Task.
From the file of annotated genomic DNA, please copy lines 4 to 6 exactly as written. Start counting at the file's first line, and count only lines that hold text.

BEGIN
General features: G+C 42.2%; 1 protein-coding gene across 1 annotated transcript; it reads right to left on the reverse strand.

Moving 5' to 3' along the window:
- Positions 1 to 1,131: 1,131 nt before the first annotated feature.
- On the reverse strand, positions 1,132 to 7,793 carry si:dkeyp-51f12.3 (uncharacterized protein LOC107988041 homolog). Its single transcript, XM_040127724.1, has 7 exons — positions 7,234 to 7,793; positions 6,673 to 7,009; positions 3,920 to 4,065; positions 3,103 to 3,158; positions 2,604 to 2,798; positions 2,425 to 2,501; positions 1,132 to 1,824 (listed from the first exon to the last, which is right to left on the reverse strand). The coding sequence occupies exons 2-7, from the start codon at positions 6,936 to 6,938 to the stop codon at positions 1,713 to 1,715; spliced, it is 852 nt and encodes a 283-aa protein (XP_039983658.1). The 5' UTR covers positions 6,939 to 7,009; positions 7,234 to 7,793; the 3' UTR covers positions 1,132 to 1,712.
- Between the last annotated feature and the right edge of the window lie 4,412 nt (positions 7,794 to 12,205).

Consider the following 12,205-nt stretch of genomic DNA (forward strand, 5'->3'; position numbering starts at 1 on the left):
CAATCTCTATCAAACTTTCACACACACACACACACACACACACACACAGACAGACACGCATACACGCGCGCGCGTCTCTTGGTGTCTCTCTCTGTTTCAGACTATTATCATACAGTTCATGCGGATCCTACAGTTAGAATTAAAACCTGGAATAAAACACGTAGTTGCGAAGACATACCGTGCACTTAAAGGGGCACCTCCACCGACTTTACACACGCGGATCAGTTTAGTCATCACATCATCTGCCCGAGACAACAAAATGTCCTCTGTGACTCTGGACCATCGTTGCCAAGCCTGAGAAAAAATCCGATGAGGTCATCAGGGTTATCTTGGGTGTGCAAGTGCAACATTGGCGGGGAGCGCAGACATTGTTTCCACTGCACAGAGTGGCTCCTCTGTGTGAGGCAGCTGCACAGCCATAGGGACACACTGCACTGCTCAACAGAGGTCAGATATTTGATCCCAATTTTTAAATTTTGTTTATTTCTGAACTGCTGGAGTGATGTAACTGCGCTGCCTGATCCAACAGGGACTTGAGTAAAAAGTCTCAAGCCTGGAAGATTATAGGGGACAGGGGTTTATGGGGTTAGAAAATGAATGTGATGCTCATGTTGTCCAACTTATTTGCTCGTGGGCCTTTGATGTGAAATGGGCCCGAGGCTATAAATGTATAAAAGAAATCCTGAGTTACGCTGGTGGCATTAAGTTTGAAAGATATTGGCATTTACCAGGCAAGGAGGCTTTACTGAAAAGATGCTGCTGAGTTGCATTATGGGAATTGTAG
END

- On the reverse strand, positions 1,132 to 7,793 carry si:dkeyp-51f12.3 (uncharacterized protein LOC107988041 homolog). Its single transcript, XM_040127724.1, has 7 exons — positions 7,234 to 7,793; positions 6,673 to 7,009; positions 3,920 to 4,065; positions 3,103 to 3,158; positions 2,604 to 2,798; positions 2,425 to 2,501; positions 1,132 to 1,824 (listed from the first exon to the last, which is right to left on the reverse strand). The coding sequence occupies exons 2-7, from the start codon at positions 6,936 to 6,938 to the stop codon at positions 1,713 to 1,715; spliced, it is 852 nt and encodes a 283-aa protein (XP_039983658.1). The 5' UTR covers positions 6,939 to 7,009; positions 7,234 to 7,793; the 3' UTR covers positions 1,132 to 1,712.
- Between the last annotated feature and the right edge of the window lie 4,412 nt (positions 7,794 to 12,205).

Consider the following 12,205-nt stretch of genomic DNA (forward strand, 5'->3'; position numbering starts at 1 on the left):